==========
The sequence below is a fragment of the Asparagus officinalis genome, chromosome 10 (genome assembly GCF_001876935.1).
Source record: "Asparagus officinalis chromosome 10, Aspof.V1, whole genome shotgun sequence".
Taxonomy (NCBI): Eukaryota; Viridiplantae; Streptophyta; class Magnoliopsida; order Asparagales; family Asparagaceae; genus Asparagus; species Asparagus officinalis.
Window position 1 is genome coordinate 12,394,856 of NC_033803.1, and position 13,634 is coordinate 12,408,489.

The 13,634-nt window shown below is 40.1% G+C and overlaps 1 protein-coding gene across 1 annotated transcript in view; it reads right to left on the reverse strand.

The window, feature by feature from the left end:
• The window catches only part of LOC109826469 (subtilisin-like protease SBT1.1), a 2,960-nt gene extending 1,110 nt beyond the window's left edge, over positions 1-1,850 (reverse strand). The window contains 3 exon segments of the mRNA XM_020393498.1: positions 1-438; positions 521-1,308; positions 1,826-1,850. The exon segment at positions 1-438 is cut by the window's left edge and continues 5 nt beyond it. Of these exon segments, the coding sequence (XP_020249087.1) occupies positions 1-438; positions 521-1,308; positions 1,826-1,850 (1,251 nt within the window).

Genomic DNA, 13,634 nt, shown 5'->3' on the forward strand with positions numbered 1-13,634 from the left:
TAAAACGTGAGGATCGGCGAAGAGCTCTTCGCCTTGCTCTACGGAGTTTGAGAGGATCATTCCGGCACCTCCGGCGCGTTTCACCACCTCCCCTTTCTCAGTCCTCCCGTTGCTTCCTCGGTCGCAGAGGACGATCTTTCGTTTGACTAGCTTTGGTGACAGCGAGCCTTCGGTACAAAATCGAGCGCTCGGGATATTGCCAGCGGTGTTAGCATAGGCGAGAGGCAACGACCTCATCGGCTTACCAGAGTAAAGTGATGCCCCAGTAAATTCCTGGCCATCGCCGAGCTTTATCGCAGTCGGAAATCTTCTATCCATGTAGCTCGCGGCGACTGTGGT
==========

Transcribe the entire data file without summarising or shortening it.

The sequence below is a fragment of the Asparagus officinalis genome, chromosome 10 (genome assembly GCF_001876935.1).
Source record: "Asparagus officinalis chromosome 10, Aspof.V1, whole genome shotgun sequence".
Taxonomy (NCBI): Eukaryota; Viridiplantae; Streptophyta; class Magnoliopsida; order Asparagales; family Asparagaceae; genus Asparagus; species Asparagus officinalis.
Window position 1 is genome coordinate 12,394,856 of NC_033803.1, and position 13,634 is coordinate 12,408,489.

The 13,634-nt window shown below is 40.1% G+C and overlaps 1 protein-coding gene across 1 annotated transcript in view; it reads right to left on the reverse strand.

The window, feature by feature from the left end:
• The window catches only part of LOC109826469 (subtilisin-like protease SBT1.1), a 2,960-nt gene extending 1,110 nt beyond the window's left edge, over positions 1-1,850 (reverse strand). The window contains 3 exon segments of the mRNA XM_020393498.1: positions 1-438; positions 521-1,308; positions 1,826-1,850. The exon segment at positions 1-438 is cut by the window's left edge and continues 5 nt beyond it. Of these exon segments, the coding sequence (XP_020249087.1) occupies positions 1-438; positions 521-1,308; positions 1,826-1,850 (1,251 nt within the window).

Genomic DNA, 13,634 nt, shown 5'->3' on the forward strand with positions numbered 1-13,634 from the left:
TAAAACGTGAGGATCGGCGAAGAGCTCTTCGCCTTGCTCTACGGAGTTTGAGAGGATCATTCCGGCACCTCCGGCGCGTTTCACCACCTCCCCTTTCTCAGTCCTCCCGTTGCTTCCTCGGTCGCAGAGGACGATCTTTCGTTTGACTAGCTTTGGTGACAGCGAGCCTTCGGTACAAAATCGAGCGCTCGGGATATTGCCAGCGGTGTTAGCATAGGCGAGAGGCAACGACCTCATCGGCTTACCAGAGTAAAGTGATGCCCCAGTAAATTCCTGGCCATCGCCGAGCTTTATCGCAGTCGGAAATCTTCTATCCATGTAGCTCGCGGCGACTGTGGT